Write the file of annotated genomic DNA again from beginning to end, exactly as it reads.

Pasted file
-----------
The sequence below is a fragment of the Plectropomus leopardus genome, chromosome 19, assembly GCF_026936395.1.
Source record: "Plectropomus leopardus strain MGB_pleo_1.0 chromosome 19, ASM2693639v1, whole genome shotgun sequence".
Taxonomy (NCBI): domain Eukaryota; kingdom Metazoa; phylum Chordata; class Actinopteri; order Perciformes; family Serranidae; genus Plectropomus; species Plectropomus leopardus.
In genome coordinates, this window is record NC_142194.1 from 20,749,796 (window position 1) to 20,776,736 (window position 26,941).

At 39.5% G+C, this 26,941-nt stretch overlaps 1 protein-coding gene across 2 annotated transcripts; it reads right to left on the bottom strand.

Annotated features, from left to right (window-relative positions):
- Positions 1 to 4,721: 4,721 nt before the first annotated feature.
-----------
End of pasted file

The sequence below is a fragment of the Plectropomus leopardus genome, chromosome 19, assembly GCF_026936395.1.
Source record: "Plectropomus leopardus strain MGB_pleo_1.0 chromosome 19, ASM2693639v1, whole genome shotgun sequence".
Taxonomy (NCBI): domain Eukaryota; kingdom Metazoa; phylum Chordata; class Actinopteri; order Perciformes; family Serranidae; genus Plectropomus; species Plectropomus leopardus.
In genome coordinates, this window is record NC_142194.1 from 20,749,796 (window position 1) to 20,776,736 (window position 26,941).

At 39.5% G+C, this 26,941-nt stretch overlaps 1 protein-coding gene across 2 annotated transcripts; it reads right to left on the bottom strand.

Annotated features, from left to right (window-relative positions):
- Positions 1 to 4,721: 4,721 nt before the first annotated feature.